Welcome back. Everyone settled?
Let’s go back to the start. The point of these books is to extract the learning and apply. So, let’s try that.
- Aim big.
At some points I need to aim big. There’s only so many people and companies in one place so why not contact some big fish? What’s the worst that can happen? There’s a mental bridge that I have to cross. A metaphorical wall that needs scaled in my head in order to see the bigger picture and see the huge possible scale of the operation. I might not be getting on a plane like Knight to meet Japanese clients (yet), but it’s all relative. Some of the answers might not be the one you’re looking for right now, but when you do get a yes… the reward is ten times worth the risk.
2. It’s ok to be anxious.
It’s ok if I’m nervous about a big job. Stop trying to suppress these feelings and just go with it. Tell myself I am quite anxious about filling this role. Recruitment is all about momentum and setbacks. Every single decision made by Knight in his journey creating the sports giant is played over in his mind, tearing him apart. As you read, you feel like you’re in the room with him involved in his conversations with himself and his team. That’s another relevant point. My team are here to help. I have to use them. No-one ever comes across a dilemma and nails the answer first time. If I’m unsure about how to approach a situation, then I have to talk it over with my colleagues. After some healthy discussion and debate there is always a conclusion and decision that makes me feel more confident.
3. Keep Going.
Every day there is good news and bad news. I can’t become too emotionally attached to decisions. I’ve done all I can for that situation, I’ve gone through the process, accept it and keep going. There’s a momentum needed that is crucial to this role. Yes, there are peaks and troughs, like any job, but the key is not to dwell too much in the troughs and ride it through to the next peak. There’s a runner’s attitude that needs to be applied. If you stop at the bottom of an incline you’re never going to finish the race, are you?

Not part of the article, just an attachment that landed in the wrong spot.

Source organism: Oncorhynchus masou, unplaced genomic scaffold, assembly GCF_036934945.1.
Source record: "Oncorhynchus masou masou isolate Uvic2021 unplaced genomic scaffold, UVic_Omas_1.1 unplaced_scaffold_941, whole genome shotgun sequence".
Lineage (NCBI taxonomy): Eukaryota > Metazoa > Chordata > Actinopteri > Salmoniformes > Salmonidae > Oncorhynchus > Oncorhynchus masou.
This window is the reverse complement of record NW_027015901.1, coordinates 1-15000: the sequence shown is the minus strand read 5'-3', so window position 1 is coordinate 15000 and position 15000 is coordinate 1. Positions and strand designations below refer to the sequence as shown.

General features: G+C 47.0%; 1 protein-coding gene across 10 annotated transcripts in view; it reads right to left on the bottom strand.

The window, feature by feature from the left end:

4. Believe in your product.
I have to believe in what I’m selling, and that is a recruitment service that is personable, professional and processed. I know this process works because I’ve literally seen it. I’ve managed it. From the initial prospective call all the way through to the good luck message on the first day in their new job. I can sell our service with confidence to candidates and clients alike. This means that if there’s a setback, obstacle, or future looks unsure, I can double down and make the important calls, order another huge batch of metaphorical shoes.
5. Innovate or die.
How can I innovate? How can I break the mould and invent the ‘air shoe’? What does innovation look like in recruitment? We’re dealing with people, people’s lives, people’s careers. The innovation at Global Talent 2020 centres around helping and supporting the people we speak to every day. We do this by being meticulous about our communication, giving honest and specific feedback to our clients and candidates and guiding them through every step of the process. We are not answering machines or five-page applications, we are humans who can constantly adapt and empathise with our clients and candidates.
Through all these things: Believing in our service, aiming big, helping each other through some anxious decisions and innovating in recruitment will ensure we stay on the right track.
Knight, P. 2016. Shoedog, a memoir by the creator of Nike. New York. Simon and Schuster.